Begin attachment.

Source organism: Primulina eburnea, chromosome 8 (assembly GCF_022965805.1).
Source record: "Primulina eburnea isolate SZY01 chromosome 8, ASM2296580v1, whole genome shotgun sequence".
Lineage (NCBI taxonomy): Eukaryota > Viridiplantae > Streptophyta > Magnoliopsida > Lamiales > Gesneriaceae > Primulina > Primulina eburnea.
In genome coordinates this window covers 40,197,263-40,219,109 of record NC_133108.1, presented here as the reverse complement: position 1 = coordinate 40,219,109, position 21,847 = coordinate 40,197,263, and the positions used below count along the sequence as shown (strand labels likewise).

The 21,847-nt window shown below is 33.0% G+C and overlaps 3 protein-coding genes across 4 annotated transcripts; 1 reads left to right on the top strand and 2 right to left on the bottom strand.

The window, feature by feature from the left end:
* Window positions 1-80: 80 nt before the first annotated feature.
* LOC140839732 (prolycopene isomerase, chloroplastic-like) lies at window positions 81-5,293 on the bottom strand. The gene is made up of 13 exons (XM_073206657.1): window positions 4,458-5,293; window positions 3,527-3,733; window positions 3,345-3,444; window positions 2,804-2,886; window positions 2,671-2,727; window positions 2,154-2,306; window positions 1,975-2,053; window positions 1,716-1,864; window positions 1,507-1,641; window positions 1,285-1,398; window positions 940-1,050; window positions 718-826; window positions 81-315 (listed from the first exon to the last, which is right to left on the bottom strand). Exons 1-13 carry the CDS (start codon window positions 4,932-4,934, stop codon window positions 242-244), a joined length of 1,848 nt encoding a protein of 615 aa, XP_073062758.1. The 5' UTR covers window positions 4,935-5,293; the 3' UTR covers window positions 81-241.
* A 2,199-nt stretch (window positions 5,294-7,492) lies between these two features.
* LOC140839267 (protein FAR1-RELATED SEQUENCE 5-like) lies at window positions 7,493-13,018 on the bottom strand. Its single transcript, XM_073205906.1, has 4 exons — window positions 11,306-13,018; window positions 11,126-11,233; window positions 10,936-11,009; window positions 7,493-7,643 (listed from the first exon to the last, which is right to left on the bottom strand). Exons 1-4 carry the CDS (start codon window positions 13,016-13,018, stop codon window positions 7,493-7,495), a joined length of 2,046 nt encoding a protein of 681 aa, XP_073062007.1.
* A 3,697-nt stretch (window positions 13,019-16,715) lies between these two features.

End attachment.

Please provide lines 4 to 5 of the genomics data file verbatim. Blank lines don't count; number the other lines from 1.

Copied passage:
In genome coordinates this window covers 40,197,263-40,219,109 of record NC_133108.1, presented here as the reverse complement: position 1 = coordinate 40,219,109, position 21,847 = coordinate 40,197,263, and the positions used below count along the sequence as shown (strand labels likewise).

The 21,847-nt window shown below is 33.0% G+C and overlaps 3 protein-coding genes across 4 annotated transcripts; 1 reads left to right on the top strand and 2 right to left on the bottom strand.